After calibrating the model to reproduce the vaccination schedule of the MenC campaign (see “Methods”), we used the time series of IMD cases by age groups notified to PHE since mid-2000 to infer the values of VEdir and VEind via MCML. Figure 2a shows the two-dimensional likelihood function of the VE values obtained using the cases reported between mid-2000 and mid-2002 (the first two full epidemiological years after the campaign started).
Fig. 2

Maximum likelihood profiles for direct and indirect effectiveness against MenC. a The likelihood function of VEdir (y-axis) and VEind (x-axis) calculated using IMD cases reported during the first two full epidemiological years of the MenC immunization campaign in England (cases notified from June 2000 to June 2002). The maximum is colored in light yellow, and unlikely values of VE are in dark blue. The 95 % CI is included inside the white dotted line. The log-likelihood function is sliced around its maximum, as a function of VEdir (b) and VEind (c). The solid line interpolates the discrete values of the log-likelihood to identify the 95 % CLs, as indicated by the vertical dotted lines. CI confidence interval, CL confidence limit, IMD invasive meningococcal disease, loglik log-likelihood, MenC serogroup C meningococcal

The likelihood function displays a unique and well-defined maximum in both dimensions, indicating that both the direct effectiveness and indirect effectiveness are identifiable parameters of the model under the conditions investigated and can be co-estimated by MCML. The 95 % CI of the most likely values are included in the white dotted line. Fig. 2b, c shows the logarithm of the unidimensional likelihoods of Fig. 2a, as a function of VEdir and VEind, respectively, obtained by slicing the log-likelihood surface in correspondence of the maximum. The best estimates of VEdir and VEind and the corresponding 95 % CIs are shown as vertical dashed lines.

Here, we see that the model’s structure allows us to disentangle the two effects of the vaccine, which concur with the global decline of cases. Remarkably, the inferential MCML method can provide an estimate of the two parameters independently and very parsimoniously in terms of field data, comparable with the screening method.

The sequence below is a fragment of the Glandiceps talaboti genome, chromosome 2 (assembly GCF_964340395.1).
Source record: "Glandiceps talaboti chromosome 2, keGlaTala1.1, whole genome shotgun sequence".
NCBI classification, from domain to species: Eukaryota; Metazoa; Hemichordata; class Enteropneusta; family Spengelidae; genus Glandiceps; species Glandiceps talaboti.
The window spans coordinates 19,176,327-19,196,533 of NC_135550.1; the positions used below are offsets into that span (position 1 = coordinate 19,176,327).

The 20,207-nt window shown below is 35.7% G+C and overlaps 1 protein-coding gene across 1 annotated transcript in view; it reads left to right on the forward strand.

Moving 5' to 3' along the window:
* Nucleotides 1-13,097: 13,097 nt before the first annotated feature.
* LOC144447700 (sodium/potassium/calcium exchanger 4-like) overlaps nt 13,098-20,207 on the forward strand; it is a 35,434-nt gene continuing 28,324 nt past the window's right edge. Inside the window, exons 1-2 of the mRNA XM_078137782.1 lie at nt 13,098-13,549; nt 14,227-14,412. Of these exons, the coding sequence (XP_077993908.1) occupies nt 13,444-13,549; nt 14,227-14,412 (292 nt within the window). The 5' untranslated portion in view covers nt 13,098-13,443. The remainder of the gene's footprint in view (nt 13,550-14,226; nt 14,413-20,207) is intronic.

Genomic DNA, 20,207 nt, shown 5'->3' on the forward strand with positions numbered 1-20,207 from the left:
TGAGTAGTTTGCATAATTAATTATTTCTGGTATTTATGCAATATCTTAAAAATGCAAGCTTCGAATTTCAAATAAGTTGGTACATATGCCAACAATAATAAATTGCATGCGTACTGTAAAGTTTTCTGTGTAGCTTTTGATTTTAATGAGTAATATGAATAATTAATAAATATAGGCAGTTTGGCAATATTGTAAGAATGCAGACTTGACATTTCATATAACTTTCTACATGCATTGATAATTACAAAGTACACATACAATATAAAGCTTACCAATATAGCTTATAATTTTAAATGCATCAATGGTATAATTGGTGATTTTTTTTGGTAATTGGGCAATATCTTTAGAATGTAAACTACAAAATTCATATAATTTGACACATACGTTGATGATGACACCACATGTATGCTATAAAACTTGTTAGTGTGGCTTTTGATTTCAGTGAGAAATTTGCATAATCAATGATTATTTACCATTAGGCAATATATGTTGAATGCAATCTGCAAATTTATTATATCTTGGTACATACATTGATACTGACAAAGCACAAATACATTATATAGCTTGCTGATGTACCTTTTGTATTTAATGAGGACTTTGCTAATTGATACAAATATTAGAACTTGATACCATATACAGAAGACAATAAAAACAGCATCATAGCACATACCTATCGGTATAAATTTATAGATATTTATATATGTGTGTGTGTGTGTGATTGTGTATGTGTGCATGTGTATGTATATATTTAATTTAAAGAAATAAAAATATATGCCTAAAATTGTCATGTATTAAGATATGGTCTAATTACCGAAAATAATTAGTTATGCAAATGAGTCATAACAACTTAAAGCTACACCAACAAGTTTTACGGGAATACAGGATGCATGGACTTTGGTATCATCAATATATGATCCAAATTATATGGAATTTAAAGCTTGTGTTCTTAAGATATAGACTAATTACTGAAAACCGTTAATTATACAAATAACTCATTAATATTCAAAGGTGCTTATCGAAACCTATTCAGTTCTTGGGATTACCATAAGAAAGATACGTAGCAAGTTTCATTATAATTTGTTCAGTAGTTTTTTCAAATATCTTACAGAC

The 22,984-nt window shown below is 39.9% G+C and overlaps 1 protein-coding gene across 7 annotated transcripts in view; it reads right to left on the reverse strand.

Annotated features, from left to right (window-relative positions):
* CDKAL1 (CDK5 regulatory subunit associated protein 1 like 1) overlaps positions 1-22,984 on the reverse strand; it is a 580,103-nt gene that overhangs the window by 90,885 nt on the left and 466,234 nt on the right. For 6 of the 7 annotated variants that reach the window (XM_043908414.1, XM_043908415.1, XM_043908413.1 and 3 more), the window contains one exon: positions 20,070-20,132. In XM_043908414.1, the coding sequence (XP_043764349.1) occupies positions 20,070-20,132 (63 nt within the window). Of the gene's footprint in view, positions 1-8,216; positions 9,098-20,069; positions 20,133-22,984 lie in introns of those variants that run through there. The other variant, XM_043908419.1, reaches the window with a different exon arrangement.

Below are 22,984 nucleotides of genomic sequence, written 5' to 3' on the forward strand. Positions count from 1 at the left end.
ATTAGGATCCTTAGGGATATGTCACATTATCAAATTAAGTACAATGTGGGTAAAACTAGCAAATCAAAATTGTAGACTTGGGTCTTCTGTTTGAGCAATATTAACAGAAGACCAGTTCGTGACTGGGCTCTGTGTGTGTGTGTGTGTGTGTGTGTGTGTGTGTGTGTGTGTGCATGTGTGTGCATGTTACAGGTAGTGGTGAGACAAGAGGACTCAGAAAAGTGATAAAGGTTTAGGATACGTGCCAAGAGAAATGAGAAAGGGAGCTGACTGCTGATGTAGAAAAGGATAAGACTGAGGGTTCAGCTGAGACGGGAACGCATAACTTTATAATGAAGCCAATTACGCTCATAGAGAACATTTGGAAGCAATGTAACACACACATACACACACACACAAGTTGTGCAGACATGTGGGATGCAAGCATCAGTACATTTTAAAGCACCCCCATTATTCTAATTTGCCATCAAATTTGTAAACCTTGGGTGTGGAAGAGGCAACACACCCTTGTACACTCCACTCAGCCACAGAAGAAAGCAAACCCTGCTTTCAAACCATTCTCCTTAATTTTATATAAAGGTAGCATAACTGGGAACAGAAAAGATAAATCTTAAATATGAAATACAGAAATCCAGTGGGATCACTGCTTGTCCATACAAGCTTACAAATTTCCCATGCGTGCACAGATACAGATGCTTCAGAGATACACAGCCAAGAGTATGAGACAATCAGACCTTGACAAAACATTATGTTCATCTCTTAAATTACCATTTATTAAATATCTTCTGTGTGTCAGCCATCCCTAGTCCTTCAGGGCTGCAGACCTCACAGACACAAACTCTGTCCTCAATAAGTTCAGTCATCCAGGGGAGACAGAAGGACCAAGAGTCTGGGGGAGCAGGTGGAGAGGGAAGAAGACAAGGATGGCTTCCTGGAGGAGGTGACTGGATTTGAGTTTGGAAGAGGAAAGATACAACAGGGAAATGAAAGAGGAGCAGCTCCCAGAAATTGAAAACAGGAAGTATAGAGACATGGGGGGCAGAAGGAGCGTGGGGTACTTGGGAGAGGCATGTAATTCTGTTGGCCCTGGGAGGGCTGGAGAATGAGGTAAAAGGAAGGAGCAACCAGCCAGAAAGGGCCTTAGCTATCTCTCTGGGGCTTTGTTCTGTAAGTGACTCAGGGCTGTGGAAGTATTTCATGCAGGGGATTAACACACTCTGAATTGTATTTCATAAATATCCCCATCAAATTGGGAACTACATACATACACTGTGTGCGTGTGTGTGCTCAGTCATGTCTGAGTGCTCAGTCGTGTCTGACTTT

The MCML method accurately estimates MenC VE

To assess the quality of the MCML method, we compared the best estimates of VEdir and VEind with a number of independent measures of the same quantities reported in the literature.

Studies based on the screening method previously assessed the direct effectiveness using field data [25, 26]. After 4 years of MenC vaccination, the direct VE was estimated to be 93 % (CI = [67 %, 99 %]) for the routine vaccination and 96 % (CI = [89 %, 99 %]) for the catch-up [25], as reported in Fig. 3b with gray symbols.
Fig. 3

Vaccine effectiveness of MenC vaccine in England. Number of serogroup C disease cases notified by Public Health England (PHE) during the epidemiological years between 1995 and 2006. The vaccination campaign started in November 1999 (a). The red solid line represents the average number of IMD cases generated by the model, with the best estimates of VEdir and VEind. The MCML best estimate of vaccine effectiveness against disease VEdir after 2 years of observed disease cases in the cohorts targeted by routine or catch-up vaccination is 96.5 % [94.8 %, 97.9 %] (b, in red). Gray symbols in (b) indicate the results obtained after 4 and 10 years by observational studies [25, 26] using the screening method. The MCML method simultaneously estimates the indirect vaccine effectiveness VEind (c, in red) with a best estimate equal to VEind=68.8 % (95 % CI = [54.4 %, 83.3 %]), based on PHE notified cases. This value is compared to best estimates based on carriage studies [28, 30] (c, in dark gray). IMD invasive meningococcal disease, MCML Monte Carlo maximum likelihood, MenC serogroup C meningococcal

More precise estimates were published after monitoring the occurrence of MenC disease cases for 10 years [26]. The catch-up vaccination was confirmed to be 96 % effective (CI = [92 %, 99 %]). The effectiveness of routine vaccination was slightly higher than previous estimates: 97 % (CI = [91 %, 99 %]).

Considering vaccine uptake statistics and IMD case reports stratified by age and vaccinal status from mid-2000 to mid-2002, the MCML method estimated the direct effectiveness to be VEdir=96.5 % (red symbols in Fig. 3b), in good agreement with the value found by Campbell et al. [26]. The MCML method reached a higher precision than the screening method (95 % CI = [94.8 %, 97.9 %]), yet required a shorter observation period.